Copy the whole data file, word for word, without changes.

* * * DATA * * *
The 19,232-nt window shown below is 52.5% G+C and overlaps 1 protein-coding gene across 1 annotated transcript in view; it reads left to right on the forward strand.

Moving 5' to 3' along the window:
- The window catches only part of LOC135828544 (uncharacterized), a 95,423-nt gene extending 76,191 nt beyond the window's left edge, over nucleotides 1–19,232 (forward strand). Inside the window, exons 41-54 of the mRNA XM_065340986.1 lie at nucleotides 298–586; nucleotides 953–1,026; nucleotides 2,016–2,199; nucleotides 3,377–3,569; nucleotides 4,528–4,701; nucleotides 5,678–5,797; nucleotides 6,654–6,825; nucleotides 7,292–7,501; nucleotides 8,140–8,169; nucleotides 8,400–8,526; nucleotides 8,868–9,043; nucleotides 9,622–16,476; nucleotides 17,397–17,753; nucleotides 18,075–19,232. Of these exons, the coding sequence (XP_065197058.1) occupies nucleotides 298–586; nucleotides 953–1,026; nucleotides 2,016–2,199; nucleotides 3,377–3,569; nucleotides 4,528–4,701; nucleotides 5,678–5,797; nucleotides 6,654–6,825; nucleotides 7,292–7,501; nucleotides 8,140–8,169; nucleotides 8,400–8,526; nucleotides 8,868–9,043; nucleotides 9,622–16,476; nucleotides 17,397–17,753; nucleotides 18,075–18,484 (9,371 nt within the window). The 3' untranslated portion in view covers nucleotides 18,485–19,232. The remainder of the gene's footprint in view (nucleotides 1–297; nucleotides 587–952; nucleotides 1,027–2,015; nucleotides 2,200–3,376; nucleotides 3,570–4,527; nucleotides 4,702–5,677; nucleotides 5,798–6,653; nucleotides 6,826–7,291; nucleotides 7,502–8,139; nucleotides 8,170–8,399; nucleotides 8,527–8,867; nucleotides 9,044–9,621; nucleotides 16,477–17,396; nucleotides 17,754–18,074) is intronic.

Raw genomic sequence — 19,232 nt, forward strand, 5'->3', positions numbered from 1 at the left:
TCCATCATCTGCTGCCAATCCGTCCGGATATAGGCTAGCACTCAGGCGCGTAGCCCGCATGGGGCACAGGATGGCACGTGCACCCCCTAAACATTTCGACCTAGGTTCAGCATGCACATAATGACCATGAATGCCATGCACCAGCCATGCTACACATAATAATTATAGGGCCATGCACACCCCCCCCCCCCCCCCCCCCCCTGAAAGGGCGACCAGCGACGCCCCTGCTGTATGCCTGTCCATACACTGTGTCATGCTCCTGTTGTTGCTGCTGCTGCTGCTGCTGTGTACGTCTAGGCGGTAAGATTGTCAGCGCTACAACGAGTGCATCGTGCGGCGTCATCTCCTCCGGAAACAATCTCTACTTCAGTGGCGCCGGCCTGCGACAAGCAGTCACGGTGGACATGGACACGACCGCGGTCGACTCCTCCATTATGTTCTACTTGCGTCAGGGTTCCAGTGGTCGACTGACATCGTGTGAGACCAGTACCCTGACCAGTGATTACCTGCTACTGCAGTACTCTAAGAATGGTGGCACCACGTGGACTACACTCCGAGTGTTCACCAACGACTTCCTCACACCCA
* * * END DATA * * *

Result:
The 19,232-nt window shown below is 52.5% G+C and overlaps 1 protein-coding gene across 1 annotated transcript in view; it reads left to right on the forward strand.

Moving 5' to 3' along the window:
- The window catches only part of LOC135828544 (uncharacterized), a 95,423-nt gene extending 76,191 nt beyond the window's left edge, over nucleotides 1–19,232 (forward strand). Inside the window, exons 41-54 of the mRNA XM_065340986.1 lie at nucleotides 298–586; nucleotides 953–1,026; nucleotides 2,016–2,199; nucleotides 3,377–3,569; nucleotides 4,528–4,701; nucleotides 5,678–5,797; nucleotides 6,654–6,825; nucleotides 7,292–7,501; nucleotides 8,140–8,169; nucleotides 8,400–8,526; nucleotides 8,868–9,043; nucleotides 9,622–16,476; nucleotides 17,397–17,753; nucleotides 18,075–19,232. Of these exons, the coding sequence (XP_065197058.1) occupies nucleotides 298–586; nucleotides 953–1,026; nucleotides 2,016–2,199; nucleotides 3,377–3,569; nucleotides 4,528–4,701; nucleotides 5,678–5,797; nucleotides 6,654–6,825; nucleotides 7,292–7,501; nucleotides 8,140–8,169; nucleotides 8,400–8,526; nucleotides 8,868–9,043; nucleotides 9,622–16,476; nucleotides 17,397–17,753; nucleotides 18,075–18,484 (9,371 nt within the window). The 3' untranslated portion in view covers nucleotides 18,485–19,232. The remainder of the gene's footprint in view (nucleotides 1–297; nucleotides 587–952; nucleotides 1,027–2,015; nucleotides 2,200–3,376; nucleotides 3,570–4,527; nucleotides 4,702–5,677; nucleotides 5,798–6,653; nucleotides 6,826–7,291; nucleotides 7,502–8,139; nucleotides 8,170–8,399; nucleotides 8,527–8,867; nucleotides 9,044–9,621; nucleotides 16,477–17,396; nucleotides 17,754–18,074) is intronic.

Raw genomic sequence — 19,232 nt, forward strand, 5'->3', positions numbered from 1 at the left:
TCCATCATCTGCTGCCAATCCGTCCGGATATAGGCTAGCACTCAGGCGCGTAGCCCGCATGGGGCACAGGATGGCACGTGCACCCCCTAAACATTTCGACCTAGGTTCAGCATGCACATAATGACCATGAATGCCATGCACCAGCCATGCTACACATAATAATTATAGGGCCATGCACACCCCCCCCCCCCCCCCCCCCCCTGAAAGGGCGACCAGCGACGCCCCTGCTGTATGCCTGTCCATACACTGTGTCATGCTCCTGTTGTTGCTGCTGCTGCTGCTGCTGTGTACGTCTAGGCGGTAAGATTGTCAGCGCTACAACGAGTGCATCGTGCGGCGTCATCTCCTCCGGAAACAATCTCTACTTCAGTGGCGCCGGCCTGCGACAAGCAGTCACGGTGGACATGGACACGACCGCGGTCGACTCCTCCATTATGTTCTACTTGCGTCAGGGTTCCAGTGGTCGACTGACATCGTGTGAGACCAGTACCCTGACCAGTGATTACCTGCTACTGCAGTACTCTAAGAATGGTGGCACCACGTGGACTACACTCCGAGTGTTCACCAACGACTTCCTCACACCCA